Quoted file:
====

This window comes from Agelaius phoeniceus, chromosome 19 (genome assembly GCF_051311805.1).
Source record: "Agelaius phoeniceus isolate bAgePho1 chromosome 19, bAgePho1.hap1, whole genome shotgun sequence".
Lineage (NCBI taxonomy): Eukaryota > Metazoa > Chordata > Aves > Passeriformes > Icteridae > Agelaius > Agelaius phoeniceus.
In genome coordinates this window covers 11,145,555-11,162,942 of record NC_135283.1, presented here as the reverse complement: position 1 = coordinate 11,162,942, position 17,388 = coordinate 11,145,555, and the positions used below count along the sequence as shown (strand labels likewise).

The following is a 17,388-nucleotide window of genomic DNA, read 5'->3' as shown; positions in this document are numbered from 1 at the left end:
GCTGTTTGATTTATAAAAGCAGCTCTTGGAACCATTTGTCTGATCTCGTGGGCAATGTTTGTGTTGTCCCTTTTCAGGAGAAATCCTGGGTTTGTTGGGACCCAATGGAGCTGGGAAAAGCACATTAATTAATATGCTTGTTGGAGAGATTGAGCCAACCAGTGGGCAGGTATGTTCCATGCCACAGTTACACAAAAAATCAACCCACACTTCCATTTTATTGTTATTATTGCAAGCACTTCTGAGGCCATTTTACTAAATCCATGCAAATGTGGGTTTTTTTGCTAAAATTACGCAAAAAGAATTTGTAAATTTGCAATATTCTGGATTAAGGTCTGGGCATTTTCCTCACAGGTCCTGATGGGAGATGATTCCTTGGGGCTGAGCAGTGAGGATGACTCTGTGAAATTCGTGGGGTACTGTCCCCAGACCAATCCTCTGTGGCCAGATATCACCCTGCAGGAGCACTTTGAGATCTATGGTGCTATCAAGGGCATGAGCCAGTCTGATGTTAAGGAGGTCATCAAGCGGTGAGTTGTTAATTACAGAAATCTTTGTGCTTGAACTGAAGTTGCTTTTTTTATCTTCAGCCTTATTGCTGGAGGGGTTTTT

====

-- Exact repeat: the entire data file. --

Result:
This window comes from Agelaius phoeniceus, chromosome 19 (genome assembly GCF_051311805.1).
Source record: "Agelaius phoeniceus isolate bAgePho1 chromosome 19, bAgePho1.hap1, whole genome shotgun sequence".
Lineage (NCBI taxonomy): Eukaryota > Metazoa > Chordata > Aves > Passeriformes > Icteridae > Agelaius > Agelaius phoeniceus.
In genome coordinates this window covers 11,145,555-11,162,942 of record NC_135283.1, presented here as the reverse complement: position 1 = coordinate 11,162,942, position 17,388 = coordinate 11,145,555, and the positions used below count along the sequence as shown (strand labels likewise).

The following is a 17,388-nucleotide window of genomic DNA, read 5'->3' as shown; positions in this document are numbered from 1 at the left end:
GCTGTTTGATTTATAAAAGCAGCTCTTGGAACCATTTGTCTGATCTCGTGGGCAATGTTTGTGTTGTCCCTTTTCAGGAGAAATCCTGGGTTTGTTGGGACCCAATGGAGCTGGGAAAAGCACATTAATTAATATGCTTGTTGGAGAGATTGAGCCAACCAGTGGGCAGGTATGTTCCATGCCACAGTTACACAAAAAATCAACCCACACTTCCATTTTATTGTTATTATTGCAAGCACTTCTGAGGCCATTTTACTAAATCCATGCAAATGTGGGTTTTTTTGCTAAAATTACGCAAAAAGAATTTGTAAATTTGCAATATTCTGGATTAAGGTCTGGGCATTTTCCTCACAGGTCCTGATGGGAGATGATTCCTTGGGGCTGAGCAGTGAGGATGACTCTGTGAAATTCGTGGGGTACTGTCCCCAGACCAATCCTCTGTGGCCAGATATCACCCTGCAGGAGCACTTTGAGATCTATGGTGCTATCAAGGGCATGAGCCAGTCTGATGTTAAGGAGGTCATCAAGCGGTGAGTTGTTAATTACAGAAATCTTTGTGCTTGAACTGAAGTTGCTTTTTTTATCTTCAGCCTTATTGCTGGAGGGGTTTTT